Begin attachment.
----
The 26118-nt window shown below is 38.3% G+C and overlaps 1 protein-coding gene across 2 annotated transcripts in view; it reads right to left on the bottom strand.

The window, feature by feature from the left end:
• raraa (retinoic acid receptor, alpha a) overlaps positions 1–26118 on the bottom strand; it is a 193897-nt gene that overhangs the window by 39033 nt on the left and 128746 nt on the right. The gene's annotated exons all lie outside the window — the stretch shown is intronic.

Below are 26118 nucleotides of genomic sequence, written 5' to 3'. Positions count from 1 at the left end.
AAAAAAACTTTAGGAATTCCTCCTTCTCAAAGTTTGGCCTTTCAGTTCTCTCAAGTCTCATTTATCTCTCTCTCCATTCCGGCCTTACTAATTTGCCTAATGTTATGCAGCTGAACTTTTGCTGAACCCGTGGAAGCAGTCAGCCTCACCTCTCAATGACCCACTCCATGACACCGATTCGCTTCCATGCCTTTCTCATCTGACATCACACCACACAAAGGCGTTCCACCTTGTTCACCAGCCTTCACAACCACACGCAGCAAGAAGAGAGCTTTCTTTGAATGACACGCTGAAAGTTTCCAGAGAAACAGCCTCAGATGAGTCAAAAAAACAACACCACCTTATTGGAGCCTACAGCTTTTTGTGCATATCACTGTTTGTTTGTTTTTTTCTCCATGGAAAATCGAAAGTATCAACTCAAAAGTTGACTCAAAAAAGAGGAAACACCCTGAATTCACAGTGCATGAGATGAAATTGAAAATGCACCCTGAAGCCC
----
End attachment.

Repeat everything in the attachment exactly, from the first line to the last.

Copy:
The 26118-nt window shown below is 38.3% G+C and overlaps 1 protein-coding gene across 2 annotated transcripts in view; it reads right to left on the bottom strand.

The window, feature by feature from the left end:
• raraa (retinoic acid receptor, alpha a) overlaps positions 1–26118 on the bottom strand; it is a 193897-nt gene that overhangs the window by 39033 nt on the left and 128746 nt on the right. The gene's annotated exons all lie outside the window — the stretch shown is intronic.

Below are 26118 nucleotides of genomic sequence, written 5' to 3'. Positions count from 1 at the left end.
AAAAAAACTTTAGGAATTCCTCCTTCTCAAAGTTTGGCCTTTCAGTTCTCTCAAGTCTCATTTATCTCTCTCTCCATTCCGGCCTTACTAATTTGCCTAATGTTATGCAGCTGAACTTTTGCTGAACCCGTGGAAGCAGTCAGCCTCACCTCTCAATGACCCACTCCATGACACCGATTCGCTTCCATGCCTTTCTCATCTGACATCACACCACACAAAGGCGTTCCACCTTGTTCACCAGCCTTCACAACCACACGCAGCAAGAAGAGAGCTTTCTTTGAATGACACGCTGAAAGTTTCCAGAGAAACAGCCTCAGATGAGTCAAAAAAACAACACCACCTTATTGGAGCCTACAGCTTTTTGTGCATATCACTGTTTGTTTGTTTTTTTCTCCATGGAAAATCGAAAGTATCAACTCAAAAGTTGACTCAAAAAAGAGGAAACACCCTGAATTCACAGTGCATGAGATGAAATTGAAAATGCACCCTGAAGCCC